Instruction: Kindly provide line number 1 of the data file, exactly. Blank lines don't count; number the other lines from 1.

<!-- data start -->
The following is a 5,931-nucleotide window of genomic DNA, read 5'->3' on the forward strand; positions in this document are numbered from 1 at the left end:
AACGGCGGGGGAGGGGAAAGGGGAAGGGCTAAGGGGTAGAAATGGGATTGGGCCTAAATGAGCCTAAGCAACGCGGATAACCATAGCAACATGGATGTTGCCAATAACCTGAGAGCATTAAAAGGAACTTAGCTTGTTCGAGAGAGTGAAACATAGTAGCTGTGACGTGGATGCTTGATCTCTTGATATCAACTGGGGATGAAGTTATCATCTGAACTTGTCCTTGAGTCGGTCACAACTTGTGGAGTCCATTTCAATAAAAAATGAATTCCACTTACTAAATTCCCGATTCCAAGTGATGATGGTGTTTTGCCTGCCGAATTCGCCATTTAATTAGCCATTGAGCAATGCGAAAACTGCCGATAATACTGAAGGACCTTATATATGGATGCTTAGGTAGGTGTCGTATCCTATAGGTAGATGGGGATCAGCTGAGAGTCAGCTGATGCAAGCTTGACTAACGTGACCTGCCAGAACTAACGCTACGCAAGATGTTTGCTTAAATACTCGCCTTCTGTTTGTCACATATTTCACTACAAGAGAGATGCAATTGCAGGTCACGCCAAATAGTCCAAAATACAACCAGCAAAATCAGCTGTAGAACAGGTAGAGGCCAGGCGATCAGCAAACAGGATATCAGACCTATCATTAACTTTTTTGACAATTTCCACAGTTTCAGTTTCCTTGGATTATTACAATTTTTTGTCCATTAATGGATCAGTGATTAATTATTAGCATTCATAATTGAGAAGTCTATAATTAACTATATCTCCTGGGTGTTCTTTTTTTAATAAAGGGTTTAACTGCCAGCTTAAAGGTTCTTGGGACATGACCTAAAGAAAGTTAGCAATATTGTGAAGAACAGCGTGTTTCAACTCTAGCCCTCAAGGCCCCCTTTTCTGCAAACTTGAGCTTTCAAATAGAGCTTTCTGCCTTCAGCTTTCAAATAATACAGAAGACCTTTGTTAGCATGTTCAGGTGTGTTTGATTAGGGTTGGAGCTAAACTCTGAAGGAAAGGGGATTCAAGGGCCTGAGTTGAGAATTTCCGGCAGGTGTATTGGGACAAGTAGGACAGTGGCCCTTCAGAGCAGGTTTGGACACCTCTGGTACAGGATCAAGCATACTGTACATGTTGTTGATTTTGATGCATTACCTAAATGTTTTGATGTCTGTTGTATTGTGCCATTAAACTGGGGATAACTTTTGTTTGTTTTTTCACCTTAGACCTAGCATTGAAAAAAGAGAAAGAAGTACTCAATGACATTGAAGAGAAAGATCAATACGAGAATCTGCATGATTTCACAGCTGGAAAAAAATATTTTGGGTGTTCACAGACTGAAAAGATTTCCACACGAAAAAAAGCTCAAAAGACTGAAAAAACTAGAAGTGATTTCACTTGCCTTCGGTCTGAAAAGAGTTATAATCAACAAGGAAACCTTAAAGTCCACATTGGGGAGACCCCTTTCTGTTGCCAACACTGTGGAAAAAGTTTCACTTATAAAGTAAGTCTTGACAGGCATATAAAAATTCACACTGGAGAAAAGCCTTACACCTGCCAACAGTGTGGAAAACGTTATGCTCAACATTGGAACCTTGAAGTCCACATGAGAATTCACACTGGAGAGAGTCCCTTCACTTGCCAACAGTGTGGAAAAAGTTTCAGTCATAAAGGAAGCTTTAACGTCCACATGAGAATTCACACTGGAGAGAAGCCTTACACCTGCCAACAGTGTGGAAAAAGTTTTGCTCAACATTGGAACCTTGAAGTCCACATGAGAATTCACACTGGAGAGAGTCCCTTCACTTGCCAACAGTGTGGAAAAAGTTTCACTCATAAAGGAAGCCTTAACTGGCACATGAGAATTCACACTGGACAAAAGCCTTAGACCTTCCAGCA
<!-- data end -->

The following is a 5,931-nucleotide window of genomic DNA, read 5'->3' on the forward strand; positions in this document are numbered from 1 at the left end: